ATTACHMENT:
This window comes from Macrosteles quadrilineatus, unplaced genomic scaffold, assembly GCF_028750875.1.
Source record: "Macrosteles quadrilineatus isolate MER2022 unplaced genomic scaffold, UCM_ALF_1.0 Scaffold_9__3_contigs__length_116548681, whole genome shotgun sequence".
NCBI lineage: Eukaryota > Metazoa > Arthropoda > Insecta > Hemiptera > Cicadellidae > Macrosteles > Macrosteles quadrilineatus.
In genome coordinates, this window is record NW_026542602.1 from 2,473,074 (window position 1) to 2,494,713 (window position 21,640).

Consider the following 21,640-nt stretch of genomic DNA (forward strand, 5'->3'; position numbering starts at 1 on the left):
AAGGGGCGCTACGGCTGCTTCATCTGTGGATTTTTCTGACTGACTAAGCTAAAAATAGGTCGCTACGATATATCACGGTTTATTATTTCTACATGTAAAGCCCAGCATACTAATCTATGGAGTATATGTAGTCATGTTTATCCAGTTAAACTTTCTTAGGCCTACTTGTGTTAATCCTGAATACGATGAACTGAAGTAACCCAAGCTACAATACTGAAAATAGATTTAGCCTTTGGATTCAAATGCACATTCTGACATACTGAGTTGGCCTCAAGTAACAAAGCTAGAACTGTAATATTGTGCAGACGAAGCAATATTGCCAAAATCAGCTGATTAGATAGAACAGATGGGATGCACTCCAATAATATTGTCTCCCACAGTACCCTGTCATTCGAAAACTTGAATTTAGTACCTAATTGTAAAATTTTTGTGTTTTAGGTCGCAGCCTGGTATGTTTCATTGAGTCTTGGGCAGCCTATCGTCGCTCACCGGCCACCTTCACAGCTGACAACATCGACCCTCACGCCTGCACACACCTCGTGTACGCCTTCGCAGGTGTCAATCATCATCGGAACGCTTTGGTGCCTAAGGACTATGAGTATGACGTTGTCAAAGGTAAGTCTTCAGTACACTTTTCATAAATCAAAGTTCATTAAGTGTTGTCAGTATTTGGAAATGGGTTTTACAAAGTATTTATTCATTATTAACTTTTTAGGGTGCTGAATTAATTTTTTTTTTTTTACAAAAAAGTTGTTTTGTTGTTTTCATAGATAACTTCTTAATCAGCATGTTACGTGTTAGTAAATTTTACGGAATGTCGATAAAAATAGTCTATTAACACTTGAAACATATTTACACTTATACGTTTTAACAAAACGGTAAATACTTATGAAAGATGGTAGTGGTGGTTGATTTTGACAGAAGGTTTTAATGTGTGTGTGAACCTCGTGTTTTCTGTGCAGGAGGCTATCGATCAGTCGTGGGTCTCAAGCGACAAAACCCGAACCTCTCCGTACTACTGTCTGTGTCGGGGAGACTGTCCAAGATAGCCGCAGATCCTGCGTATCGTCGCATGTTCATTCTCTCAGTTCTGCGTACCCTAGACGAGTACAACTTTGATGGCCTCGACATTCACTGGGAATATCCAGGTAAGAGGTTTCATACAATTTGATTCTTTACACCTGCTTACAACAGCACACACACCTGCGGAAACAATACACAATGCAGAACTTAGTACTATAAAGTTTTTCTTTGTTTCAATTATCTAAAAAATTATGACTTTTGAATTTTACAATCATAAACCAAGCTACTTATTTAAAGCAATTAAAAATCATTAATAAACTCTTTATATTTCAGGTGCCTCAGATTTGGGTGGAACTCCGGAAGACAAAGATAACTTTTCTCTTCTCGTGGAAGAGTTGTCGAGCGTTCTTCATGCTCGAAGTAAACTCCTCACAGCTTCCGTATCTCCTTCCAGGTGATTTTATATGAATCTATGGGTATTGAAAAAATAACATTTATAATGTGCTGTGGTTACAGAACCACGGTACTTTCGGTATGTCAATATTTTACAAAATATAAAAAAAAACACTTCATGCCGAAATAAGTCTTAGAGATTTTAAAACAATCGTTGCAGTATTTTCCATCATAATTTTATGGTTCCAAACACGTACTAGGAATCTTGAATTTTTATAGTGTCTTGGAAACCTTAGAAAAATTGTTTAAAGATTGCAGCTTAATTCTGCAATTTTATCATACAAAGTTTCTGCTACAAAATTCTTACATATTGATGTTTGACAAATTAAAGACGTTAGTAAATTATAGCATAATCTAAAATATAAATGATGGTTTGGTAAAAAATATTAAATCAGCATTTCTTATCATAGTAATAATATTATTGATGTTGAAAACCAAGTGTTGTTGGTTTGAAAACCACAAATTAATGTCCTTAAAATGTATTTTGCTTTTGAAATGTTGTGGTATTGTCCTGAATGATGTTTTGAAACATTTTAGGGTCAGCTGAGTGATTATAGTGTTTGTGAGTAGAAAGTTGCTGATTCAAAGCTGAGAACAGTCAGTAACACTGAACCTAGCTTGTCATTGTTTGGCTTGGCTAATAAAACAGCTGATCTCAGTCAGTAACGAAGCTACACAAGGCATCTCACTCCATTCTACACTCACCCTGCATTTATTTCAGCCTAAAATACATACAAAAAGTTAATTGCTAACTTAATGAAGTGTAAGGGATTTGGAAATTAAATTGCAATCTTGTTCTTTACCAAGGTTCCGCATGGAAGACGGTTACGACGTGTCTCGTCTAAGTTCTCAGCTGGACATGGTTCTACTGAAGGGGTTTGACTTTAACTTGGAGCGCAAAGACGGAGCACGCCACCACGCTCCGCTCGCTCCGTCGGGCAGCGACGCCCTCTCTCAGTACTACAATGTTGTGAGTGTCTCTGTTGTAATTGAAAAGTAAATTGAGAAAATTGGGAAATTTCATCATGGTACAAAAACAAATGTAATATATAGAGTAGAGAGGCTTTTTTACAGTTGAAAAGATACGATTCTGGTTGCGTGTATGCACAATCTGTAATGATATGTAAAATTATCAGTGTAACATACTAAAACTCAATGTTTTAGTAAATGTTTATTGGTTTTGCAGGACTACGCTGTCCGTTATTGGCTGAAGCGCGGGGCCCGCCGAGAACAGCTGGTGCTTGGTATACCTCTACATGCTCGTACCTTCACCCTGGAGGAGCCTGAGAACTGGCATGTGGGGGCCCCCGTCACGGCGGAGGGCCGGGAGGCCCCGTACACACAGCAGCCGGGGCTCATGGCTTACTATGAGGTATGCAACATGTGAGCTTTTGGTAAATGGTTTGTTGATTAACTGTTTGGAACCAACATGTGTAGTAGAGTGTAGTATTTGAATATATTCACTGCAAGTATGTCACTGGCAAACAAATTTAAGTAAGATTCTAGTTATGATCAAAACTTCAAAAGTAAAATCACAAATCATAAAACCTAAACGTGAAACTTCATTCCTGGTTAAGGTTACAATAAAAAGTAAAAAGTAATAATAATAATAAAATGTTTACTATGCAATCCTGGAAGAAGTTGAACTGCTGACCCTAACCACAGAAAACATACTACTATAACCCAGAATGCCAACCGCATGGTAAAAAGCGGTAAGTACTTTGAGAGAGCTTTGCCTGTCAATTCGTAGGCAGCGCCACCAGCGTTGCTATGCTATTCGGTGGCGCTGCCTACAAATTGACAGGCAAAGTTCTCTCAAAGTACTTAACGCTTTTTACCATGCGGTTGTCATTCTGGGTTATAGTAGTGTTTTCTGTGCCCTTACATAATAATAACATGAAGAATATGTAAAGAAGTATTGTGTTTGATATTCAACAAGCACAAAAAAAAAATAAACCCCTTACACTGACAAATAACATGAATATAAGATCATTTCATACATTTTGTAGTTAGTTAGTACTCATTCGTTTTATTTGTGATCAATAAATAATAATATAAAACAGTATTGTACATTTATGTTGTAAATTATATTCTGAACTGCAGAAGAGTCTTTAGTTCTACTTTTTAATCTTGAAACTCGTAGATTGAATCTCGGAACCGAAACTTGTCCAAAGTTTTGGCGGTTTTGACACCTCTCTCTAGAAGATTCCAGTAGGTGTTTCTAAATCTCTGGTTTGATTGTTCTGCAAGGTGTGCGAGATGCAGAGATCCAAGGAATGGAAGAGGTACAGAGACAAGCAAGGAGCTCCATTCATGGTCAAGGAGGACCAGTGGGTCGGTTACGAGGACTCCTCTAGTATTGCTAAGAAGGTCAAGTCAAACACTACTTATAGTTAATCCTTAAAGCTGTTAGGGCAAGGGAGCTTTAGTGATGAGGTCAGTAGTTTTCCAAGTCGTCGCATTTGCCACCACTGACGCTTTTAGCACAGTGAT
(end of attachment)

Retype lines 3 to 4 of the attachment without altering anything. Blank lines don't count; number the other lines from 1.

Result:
NCBI lineage: Eukaryota > Metazoa > Arthropoda > Insecta > Hemiptera > Cicadellidae > Macrosteles > Macrosteles quadrilineatus.
In genome coordinates, this window is record NW_026542602.1 from 2,473,074 (window position 1) to 2,494,713 (window position 21,640).